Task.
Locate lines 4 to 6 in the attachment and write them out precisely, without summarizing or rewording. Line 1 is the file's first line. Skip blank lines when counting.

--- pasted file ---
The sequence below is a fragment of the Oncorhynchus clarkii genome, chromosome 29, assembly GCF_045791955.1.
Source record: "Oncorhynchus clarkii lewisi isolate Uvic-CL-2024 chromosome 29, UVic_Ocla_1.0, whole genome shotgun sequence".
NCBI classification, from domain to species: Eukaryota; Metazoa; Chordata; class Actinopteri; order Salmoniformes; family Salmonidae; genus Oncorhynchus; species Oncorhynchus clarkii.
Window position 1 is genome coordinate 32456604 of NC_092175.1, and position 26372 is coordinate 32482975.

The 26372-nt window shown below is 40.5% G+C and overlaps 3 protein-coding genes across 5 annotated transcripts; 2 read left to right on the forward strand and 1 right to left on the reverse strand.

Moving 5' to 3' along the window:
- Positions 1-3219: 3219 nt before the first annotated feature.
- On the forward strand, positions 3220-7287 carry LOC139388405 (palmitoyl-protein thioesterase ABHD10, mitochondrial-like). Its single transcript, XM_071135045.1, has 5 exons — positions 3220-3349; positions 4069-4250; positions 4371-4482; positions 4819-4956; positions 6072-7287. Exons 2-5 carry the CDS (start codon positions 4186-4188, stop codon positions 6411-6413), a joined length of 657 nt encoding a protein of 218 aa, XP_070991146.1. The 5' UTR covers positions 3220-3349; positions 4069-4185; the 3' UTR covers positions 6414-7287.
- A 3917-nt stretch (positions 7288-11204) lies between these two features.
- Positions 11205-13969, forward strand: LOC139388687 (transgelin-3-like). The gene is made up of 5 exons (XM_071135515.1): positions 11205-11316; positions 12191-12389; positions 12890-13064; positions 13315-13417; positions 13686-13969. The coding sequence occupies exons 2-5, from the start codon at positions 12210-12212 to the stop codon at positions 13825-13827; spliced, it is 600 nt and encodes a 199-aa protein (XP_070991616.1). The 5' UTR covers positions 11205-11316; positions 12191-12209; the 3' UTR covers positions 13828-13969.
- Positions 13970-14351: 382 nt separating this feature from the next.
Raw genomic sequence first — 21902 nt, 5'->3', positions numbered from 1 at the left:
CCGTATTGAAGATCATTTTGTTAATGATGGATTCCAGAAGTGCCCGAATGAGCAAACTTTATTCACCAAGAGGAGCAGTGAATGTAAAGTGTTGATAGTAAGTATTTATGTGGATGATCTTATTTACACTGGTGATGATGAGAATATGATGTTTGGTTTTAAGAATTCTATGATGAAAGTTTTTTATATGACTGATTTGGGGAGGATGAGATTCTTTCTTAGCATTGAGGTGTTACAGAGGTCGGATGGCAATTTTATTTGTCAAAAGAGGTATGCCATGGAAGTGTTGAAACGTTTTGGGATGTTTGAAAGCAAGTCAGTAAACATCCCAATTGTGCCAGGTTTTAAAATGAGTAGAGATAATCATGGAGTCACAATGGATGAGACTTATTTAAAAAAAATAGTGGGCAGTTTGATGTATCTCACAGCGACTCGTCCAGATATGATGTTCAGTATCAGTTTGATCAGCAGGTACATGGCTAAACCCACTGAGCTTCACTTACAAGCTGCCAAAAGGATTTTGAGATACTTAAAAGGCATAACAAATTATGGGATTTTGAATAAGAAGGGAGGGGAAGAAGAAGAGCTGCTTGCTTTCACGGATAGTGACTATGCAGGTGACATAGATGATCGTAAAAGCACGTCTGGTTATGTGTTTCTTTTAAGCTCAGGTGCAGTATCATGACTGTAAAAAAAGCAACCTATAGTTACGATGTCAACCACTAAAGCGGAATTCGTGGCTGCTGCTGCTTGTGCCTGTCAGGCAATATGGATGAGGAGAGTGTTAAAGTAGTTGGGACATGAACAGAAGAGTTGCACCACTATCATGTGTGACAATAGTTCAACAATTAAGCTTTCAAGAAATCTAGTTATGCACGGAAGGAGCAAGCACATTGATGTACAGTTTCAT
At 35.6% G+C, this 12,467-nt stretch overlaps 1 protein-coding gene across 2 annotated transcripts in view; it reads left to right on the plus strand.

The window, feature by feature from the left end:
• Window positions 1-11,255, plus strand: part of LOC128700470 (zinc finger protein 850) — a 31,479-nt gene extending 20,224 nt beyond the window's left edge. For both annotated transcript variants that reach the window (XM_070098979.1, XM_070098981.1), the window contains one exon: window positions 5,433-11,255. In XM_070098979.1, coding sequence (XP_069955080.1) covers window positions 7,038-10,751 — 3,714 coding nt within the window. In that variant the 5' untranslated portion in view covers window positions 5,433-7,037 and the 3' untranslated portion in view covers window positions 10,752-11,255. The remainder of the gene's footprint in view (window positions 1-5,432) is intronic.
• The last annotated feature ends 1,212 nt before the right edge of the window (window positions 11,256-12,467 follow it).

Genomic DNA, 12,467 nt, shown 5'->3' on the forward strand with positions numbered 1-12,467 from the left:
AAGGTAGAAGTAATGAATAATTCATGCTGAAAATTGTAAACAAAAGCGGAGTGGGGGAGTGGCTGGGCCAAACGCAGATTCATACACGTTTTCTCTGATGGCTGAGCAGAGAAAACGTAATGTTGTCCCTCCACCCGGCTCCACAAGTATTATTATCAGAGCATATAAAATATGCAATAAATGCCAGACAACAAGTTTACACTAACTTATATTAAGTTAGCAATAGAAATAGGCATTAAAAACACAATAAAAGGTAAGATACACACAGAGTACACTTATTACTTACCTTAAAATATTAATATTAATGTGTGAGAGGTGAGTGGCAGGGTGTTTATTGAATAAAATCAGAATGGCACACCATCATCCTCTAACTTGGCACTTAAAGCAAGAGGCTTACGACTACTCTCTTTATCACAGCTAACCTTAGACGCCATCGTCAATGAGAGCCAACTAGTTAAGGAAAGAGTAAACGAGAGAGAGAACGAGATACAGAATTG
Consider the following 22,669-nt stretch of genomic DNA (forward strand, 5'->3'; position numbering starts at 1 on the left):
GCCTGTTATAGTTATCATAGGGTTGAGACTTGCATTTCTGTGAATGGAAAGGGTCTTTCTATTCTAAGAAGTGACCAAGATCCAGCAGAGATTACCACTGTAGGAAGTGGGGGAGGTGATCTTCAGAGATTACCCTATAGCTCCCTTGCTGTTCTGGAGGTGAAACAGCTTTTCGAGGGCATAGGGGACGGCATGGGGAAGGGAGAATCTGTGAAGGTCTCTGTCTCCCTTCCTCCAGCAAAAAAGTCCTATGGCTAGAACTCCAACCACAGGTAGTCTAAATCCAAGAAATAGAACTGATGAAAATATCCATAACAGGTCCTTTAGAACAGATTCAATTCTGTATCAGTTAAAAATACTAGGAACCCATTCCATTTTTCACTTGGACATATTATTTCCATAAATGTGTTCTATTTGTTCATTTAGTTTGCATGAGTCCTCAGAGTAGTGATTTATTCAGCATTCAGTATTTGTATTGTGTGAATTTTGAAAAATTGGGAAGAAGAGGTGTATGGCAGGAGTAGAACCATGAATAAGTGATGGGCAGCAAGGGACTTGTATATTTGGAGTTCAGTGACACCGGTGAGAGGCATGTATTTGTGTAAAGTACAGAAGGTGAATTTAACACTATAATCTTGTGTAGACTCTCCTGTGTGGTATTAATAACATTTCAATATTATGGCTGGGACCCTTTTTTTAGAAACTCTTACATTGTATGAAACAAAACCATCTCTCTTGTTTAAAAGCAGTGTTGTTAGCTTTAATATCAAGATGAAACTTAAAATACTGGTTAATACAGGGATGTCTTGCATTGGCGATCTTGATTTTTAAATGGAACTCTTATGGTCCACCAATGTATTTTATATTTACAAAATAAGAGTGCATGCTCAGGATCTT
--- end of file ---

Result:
Window position 1 is genome coordinate 32456604 of NC_092175.1, and position 26372 is coordinate 32482975.

The 26372-nt window shown below is 40.5% G+C and overlaps 3 protein-coding genes across 5 annotated transcripts; 2 read left to right on the forward strand and 1 right to left on the reverse strand.

Moving 5' to 3' along the window: